02. – 07. Dezember 2001, Dagstuhl-Seminar 01491

Synchronous Languages


Gérard Berry (Esterel Technologies – Villeneuve, FR)
Willem-Paul de Roever (Universität Kiel, DE)
Nicolas Halbwachs (VERIMAG – Grenoble, FR)
Klaus Winkelmann (Infineon Technologies – München, DE)

Auskunft zu diesem Dagstuhl-Seminar erteilt

Dagstuhl Service Team


Dagstuhl-Seminar-Report 328


Synchronous languages provide a solution to the following problem:
"What is the highest level of specification possible for real-time embedded systems?"

Previous studies had demonstrated that, at such a high level, the notion of time should not be quantitative, e.g., no mention should be made that an action lasted 1.5 μ sec. This is because real-time embedded systems are, in general, too complicated to also specify the time needed by their components; mentioning quantitative time would lead to loss of the overall picture.

Independently, 4 teams (3 French ones and 1 Israeli one) found solutions to this problem in 1980-1985, leading to the synchronous languages Lustre, Esterel, Signal, and the semi-synchronous visual language StateCharts, supported by the tool StateMate.

Their underlying design assumption is that internal (re)actions take no time to execute, in comparison with the external stimuli requesting them ("Berry's synchrony hypothesis"). Although this is in its pure form unimplementable, it may very well be the case that internal (re)actions always take less time to execute than passes between two successive external stimuli; this must be proved for each particular application.

Also, these languages execute concurrent actions synchronously in multi-steps, and have the possibility to test for the absence of an internal action. Simple as these design decisions may seem, they have led to languages with enough expressive power to specify the control of jet engines, nuclear reactors and on-board software. Also, due to their simplicity, their compilers could be proved correct. As a result, the compiled code only contains errors due to wrongly expressed specifications at the source level.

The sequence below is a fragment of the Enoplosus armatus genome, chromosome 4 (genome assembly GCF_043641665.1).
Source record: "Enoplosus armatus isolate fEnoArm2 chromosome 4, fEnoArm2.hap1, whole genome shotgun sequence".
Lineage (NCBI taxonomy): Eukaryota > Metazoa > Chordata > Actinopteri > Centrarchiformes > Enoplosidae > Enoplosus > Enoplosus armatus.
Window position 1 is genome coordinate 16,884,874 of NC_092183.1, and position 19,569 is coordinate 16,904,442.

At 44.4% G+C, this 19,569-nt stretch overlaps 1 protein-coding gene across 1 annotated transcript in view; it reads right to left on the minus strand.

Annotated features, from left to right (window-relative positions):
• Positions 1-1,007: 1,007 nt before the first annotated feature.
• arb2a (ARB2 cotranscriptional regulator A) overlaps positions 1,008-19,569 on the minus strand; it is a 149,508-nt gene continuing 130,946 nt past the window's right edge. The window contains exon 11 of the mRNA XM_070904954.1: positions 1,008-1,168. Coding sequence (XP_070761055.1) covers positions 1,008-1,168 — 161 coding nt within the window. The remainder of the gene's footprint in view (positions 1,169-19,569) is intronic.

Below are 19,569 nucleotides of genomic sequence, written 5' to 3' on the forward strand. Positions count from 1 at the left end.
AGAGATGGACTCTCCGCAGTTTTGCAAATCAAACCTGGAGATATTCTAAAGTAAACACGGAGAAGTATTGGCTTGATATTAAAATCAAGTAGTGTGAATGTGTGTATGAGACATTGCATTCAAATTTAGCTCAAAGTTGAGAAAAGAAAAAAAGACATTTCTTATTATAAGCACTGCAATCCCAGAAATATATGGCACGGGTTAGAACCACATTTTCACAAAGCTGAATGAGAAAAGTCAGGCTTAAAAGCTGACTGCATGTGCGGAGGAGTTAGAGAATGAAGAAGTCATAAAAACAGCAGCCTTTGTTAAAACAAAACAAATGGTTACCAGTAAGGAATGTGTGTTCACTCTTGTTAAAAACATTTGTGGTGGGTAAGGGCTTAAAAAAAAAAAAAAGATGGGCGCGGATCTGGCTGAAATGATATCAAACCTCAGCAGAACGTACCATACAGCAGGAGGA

In case of embedded software for the line of aircraft produced by AIRBUS, and control software for nuclear power stations (produced by Schneider Inc.), the utilization of synchronous languages led to a decrease of more than 95 % of errors per 10.000 lines of code.

With their design criteria and implementation techniques now firmly grounded in theory, two main problems remain:

  1. How to combine asynchronous (re)actions with the synchronous approach into a unified framework? For, obviously, e.g., in software for airplanes, asynchronous delay is only natural.
  2. How can synchronous languages be adapted to the description of hardware, i.e., synchronous circuits. For, due to the fact that the amount of tested runs in modern VSLI chips approaches rapidly zero, when compared with their overall capabilities, new languages and tools, with much faster execution speeds, are needed to raise the possibility of testing Pentium-class VLSI chips to acceptable levels. As the use of Esterel as hardware-description language has demonstrated, it is feasable to do this using the synchronous-languages approach.

Apart from presenting results on these two main issues, the seminar focussed as third issue on visual methods for specifying synchronous languages, an approach pioneered by the StateMate system designed by David Harel, and now incorporated also in the two mainstream French visual specification tools, based on synchronous languages: Scade (combining Lustre with elements of State-Charts), and Esterel-Studio (based on a visual representation of Esterel, called Synch-Charts).

This series of seminars constitutes the only yearly meeting place for the researchers in this exciting field. The workshops on Synchronous Languages started in 1993 at Schloss Dagstuhl. Since then seven such workshops have been organized, in total: 2 in Germany, 1 in Spain, and 4 in France, with an attendance varying between 40 and 60 persons.

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